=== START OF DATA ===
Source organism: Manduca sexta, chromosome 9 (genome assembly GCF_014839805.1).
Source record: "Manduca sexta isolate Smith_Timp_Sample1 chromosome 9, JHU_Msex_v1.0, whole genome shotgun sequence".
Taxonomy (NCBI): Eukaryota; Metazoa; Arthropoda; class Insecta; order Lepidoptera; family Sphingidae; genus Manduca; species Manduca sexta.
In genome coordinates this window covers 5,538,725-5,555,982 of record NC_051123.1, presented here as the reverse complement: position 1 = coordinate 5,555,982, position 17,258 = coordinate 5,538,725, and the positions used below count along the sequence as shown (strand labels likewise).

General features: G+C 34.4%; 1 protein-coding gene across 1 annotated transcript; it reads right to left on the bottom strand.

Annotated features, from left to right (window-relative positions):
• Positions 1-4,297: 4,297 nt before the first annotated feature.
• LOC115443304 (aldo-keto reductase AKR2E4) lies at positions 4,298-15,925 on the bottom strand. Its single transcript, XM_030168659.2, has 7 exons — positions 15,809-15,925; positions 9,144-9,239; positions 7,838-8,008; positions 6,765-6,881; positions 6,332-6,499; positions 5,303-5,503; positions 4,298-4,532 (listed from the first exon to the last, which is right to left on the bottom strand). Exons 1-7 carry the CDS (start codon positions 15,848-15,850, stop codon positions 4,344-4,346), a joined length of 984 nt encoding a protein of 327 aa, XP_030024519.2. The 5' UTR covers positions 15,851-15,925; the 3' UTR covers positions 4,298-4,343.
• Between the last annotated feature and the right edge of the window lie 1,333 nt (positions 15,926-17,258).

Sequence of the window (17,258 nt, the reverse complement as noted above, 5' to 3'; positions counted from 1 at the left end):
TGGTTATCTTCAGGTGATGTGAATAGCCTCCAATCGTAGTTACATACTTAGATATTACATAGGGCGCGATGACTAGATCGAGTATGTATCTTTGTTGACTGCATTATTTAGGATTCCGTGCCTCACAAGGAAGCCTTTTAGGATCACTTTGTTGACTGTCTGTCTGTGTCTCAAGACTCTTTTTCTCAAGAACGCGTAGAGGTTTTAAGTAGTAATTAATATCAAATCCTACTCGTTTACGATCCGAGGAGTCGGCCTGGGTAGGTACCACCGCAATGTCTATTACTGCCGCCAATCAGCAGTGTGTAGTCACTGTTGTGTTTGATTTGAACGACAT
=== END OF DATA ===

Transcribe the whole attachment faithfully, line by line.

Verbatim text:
Source organism: Manduca sexta, chromosome 9 (genome assembly GCF_014839805.1).
Source record: "Manduca sexta isolate Smith_Timp_Sample1 chromosome 9, JHU_Msex_v1.0, whole genome shotgun sequence".
Taxonomy (NCBI): Eukaryota; Metazoa; Arthropoda; class Insecta; order Lepidoptera; family Sphingidae; genus Manduca; species Manduca sexta.
In genome coordinates this window covers 5,538,725-5,555,982 of record NC_051123.1, presented here as the reverse complement: position 1 = coordinate 5,555,982, position 17,258 = coordinate 5,538,725, and the positions used below count along the sequence as shown (strand labels likewise).

General features: G+C 34.4%; 1 protein-coding gene across 1 annotated transcript; it reads right to left on the bottom strand.

Annotated features, from left to right (window-relative positions):
• Positions 1-4,297: 4,297 nt before the first annotated feature.
• LOC115443304 (aldo-keto reductase AKR2E4) lies at positions 4,298-15,925 on the bottom strand. Its single transcript, XM_030168659.2, has 7 exons — positions 15,809-15,925; positions 9,144-9,239; positions 7,838-8,008; positions 6,765-6,881; positions 6,332-6,499; positions 5,303-5,503; positions 4,298-4,532 (listed from the first exon to the last, which is right to left on the bottom strand). Exons 1-7 carry the CDS (start codon positions 15,848-15,850, stop codon positions 4,344-4,346), a joined length of 984 nt encoding a protein of 327 aa, XP_030024519.2. The 5' UTR covers positions 15,851-15,925; the 3' UTR covers positions 4,298-4,343.
• Between the last annotated feature and the right edge of the window lie 1,333 nt (positions 15,926-17,258).

Sequence of the window (17,258 nt, the reverse complement as noted above, 5' to 3'; positions counted from 1 at the left end):
TGGTTATCTTCAGGTGATGTGAATAGCCTCCAATCGTAGTTACATACTTAGATATTACATAGGGCGCGATGACTAGATCGAGTATGTATCTTTGTTGACTGCATTATTTAGGATTCCGTGCCTCACAAGGAAGCCTTTTAGGATCACTTTGTTGACTGTCTGTCTGTGTCTCAAGACTCTTTTTCTCAAGAACGCGTAGAGGTTTTAAGTAGTAATTAATATCAAATCCTACTCGTTTACGATCCGAGGAGTCGGCCTGGGTAGGTACCACCGCAATGTCTATTACTGCCGCCAATCAGCAGTGTGTAGTCACTGTTGTGTTTGATTTGAACGACAT